Time (Garrett Bradley, 2020)

It’s rare for a consensus to form around a single film at Sundance before the awards are given or the deals announced. But ask anyone during the festival’s concluding days what their favorite film is, and they answer Garrett Bradley’s Time.

Bradley was not exactly an unknown when Time was selected for the U.S. Documentary competition this year. Her first feature, Below Dreams, had played in the 2014 Tribeca Film Festival; her short films Alone (2017) and America (2019) had won awards at Sundance. BAM programmer Ashley Clark made America the centerpiece of a 2019 black filmmaking series. But Time takes Bradley’s work to a much higher level. It’s a first-person documentary, but the first-person storyteller is not Bradley, it is rather Fox Rich, a Louisiana mother of six who for 21 years worked ceaselessly to have her husband Robert released from prison where he was serving a 60-year sentence without parole. When Fox and Robert were in their early twenties, out of desperation they tried to rob a bank. Fox received a 13-year sentence and was released in three and a half years. Robert refused a plea deal that his lawyer thought was bad and received a 60-year sentence without possibility of parole.

While raising her children alone, and running a business, Fox never stopped believing that her struggle to free her husband would end in success. She kept a video diary of her daily life, in which we see her change from an insecure, young woman into a fierce, patient, and wily fighter against a system of incarceration that is the contemporary form of slavery. Bradley built her film out of Fox’s videotapes, transforming movie diaries into an intimate and epic film, where past and present flow together like memory, all time-bound up in a single purpose—to reunite a family so they can love one another in freedom. I spoke with Bradley at Sundance after the world premiere of Time.

Could you explain how you found the amazing hero of Time

It’s sort of a funny thing. I cast my first feature, Below Dreams, on Craigslist. One of the characters in the film was named Desmond, and the person who played him got arrested. I became very close with him and with his girlfriend Aloné. She called to tell me what had happened, and we made a film together about it. She had never dealt with anything like this, and she didn’t know anybody to talk to. So I literally did a Google search to find organizations for women and the first thing that popped up was an organization called FFLIC, which is Families and Friends of Louisiana’s Incarcerated Children. And the woman who picked up the phone was the cofounder and director of the organization, Gina Womack, and she said you need to talk to Fox Rich. She’s the person who can give you the best advice. I originally thought that the short film I was making with Aloné was going to be a series of conversations between women, but only 10 seconds of that ended up in the film. But I got to know Fox and she came to trust me from seeing how I worked and from seeing Alone. And so I see Alone and Time as sister films. I would like them to always be together.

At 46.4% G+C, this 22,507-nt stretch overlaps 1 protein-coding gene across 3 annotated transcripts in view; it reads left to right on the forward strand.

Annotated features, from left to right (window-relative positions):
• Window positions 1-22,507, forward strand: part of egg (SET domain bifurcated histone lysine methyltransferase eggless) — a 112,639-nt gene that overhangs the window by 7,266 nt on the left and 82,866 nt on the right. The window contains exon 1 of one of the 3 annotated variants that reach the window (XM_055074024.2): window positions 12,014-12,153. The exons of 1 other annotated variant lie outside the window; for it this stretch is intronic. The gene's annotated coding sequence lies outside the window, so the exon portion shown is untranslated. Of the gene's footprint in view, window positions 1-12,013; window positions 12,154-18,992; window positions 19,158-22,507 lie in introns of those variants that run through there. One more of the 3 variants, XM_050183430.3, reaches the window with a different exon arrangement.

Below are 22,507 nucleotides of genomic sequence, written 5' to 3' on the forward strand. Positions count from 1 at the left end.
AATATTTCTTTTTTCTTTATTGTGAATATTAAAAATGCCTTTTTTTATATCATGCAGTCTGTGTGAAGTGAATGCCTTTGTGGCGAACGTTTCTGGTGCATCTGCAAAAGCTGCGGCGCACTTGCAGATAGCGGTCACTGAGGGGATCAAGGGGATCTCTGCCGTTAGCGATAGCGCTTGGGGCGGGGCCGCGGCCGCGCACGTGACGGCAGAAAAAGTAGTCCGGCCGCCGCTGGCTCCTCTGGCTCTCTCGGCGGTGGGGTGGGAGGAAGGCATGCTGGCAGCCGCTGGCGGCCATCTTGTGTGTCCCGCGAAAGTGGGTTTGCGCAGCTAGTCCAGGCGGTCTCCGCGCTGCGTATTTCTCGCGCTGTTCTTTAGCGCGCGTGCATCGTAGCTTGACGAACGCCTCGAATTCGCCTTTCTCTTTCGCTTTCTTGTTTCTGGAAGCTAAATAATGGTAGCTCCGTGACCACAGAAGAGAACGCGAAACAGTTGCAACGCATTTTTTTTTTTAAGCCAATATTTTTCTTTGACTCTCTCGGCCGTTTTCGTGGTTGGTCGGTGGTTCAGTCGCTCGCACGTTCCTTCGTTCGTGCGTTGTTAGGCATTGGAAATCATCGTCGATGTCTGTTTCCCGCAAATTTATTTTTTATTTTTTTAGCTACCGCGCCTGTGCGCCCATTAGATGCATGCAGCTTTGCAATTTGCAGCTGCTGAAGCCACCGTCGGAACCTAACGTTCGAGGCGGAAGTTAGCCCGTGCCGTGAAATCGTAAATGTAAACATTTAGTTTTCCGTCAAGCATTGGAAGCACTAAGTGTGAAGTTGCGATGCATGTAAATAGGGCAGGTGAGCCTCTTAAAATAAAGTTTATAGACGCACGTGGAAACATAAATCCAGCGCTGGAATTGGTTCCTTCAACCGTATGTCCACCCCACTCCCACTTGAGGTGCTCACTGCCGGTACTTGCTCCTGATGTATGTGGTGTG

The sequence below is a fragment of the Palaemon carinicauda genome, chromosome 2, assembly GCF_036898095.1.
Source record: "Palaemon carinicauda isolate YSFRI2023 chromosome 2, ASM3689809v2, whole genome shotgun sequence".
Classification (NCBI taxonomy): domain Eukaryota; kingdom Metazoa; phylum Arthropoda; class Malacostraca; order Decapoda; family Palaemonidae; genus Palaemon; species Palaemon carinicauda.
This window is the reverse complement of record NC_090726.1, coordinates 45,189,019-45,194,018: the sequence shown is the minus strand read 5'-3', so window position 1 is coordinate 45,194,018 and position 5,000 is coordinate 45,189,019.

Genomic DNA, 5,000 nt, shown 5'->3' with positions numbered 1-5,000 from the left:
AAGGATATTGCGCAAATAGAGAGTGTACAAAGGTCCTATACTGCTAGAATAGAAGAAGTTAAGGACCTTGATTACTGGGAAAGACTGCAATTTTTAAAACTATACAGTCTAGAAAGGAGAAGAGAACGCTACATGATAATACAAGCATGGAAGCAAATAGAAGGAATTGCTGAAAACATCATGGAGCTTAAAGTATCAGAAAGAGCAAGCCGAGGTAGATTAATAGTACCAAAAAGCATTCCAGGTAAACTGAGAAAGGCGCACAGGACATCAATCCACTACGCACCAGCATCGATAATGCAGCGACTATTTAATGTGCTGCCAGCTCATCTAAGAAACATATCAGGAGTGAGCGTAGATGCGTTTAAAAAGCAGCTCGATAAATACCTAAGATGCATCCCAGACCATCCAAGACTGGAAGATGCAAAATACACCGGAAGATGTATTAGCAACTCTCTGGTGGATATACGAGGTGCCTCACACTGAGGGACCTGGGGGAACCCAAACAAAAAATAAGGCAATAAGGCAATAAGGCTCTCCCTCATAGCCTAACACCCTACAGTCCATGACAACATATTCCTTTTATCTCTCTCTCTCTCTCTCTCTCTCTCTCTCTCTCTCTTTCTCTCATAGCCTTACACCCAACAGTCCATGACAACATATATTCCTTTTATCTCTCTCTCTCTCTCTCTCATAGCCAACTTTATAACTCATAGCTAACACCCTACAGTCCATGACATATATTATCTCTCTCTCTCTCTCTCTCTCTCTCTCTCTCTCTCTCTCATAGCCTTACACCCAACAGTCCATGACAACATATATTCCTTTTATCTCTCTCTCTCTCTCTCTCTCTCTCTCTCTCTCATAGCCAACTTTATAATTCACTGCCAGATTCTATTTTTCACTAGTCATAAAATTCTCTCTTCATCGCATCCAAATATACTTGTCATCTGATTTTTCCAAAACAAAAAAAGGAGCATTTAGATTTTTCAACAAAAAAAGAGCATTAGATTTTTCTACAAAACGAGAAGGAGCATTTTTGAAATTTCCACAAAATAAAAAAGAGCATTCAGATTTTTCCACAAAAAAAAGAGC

Had Fox been keeping this video so that she could show her husband Robert everything that happened to the family while he was incarcerated?

Yes, and I think it was also therapy for her. And I think part of what I wanted to do at least at the beginning of the film was to show her as a mother—to show the sacrifices a mother makes, and to show also these private moments that she took for herself that many women feel like they don’t have the right to take. And to show that she never had doubt that he would see the tapes. To me, that was incredible.

How did you get Fox’s video diary?

I thought I was making a short film. On the last day of shooting, I told Fox, “Okay, I’m going into the edit, and I’ll see you in three months.” And she was like, “Oh hold on a second, I have this bag,” and in the bag was 18 years of mini-DV tapes. It was like my worst nightmare and my biggest dream come true. I believe it was almost 100 hours of footage. And I watched all of it. And the short film transitioned into being a feature.

You did amazing things with the transfers. It doesn’t look anything like most lo-res format bump-ups. It looks as fragile as memory but at the same time, the outlines of the images are very sharp, as if Fox was drawing her life as well as videotaping it. It looks really beautiful, and it also has a strong sense of physical presence. And then, how was some of the later material shot, where Fox is talking in public?

It’s funny because Remington, her oldest, is shooting a lot of that. He was like seven years old when he started, and she would say, “hold it like this”— sometimes you’ll hear her, and that’s why sometimes it’s zooming in to weird places. Other times she’d find someone who was in the audience and have them film it. With America I was dealing with archive and the lack of archive, and so what Fox did was such a beautiful overtaking of creating her own archive. And she was going at that by all means possible. So it was shot by a variety of people, including her son and herself.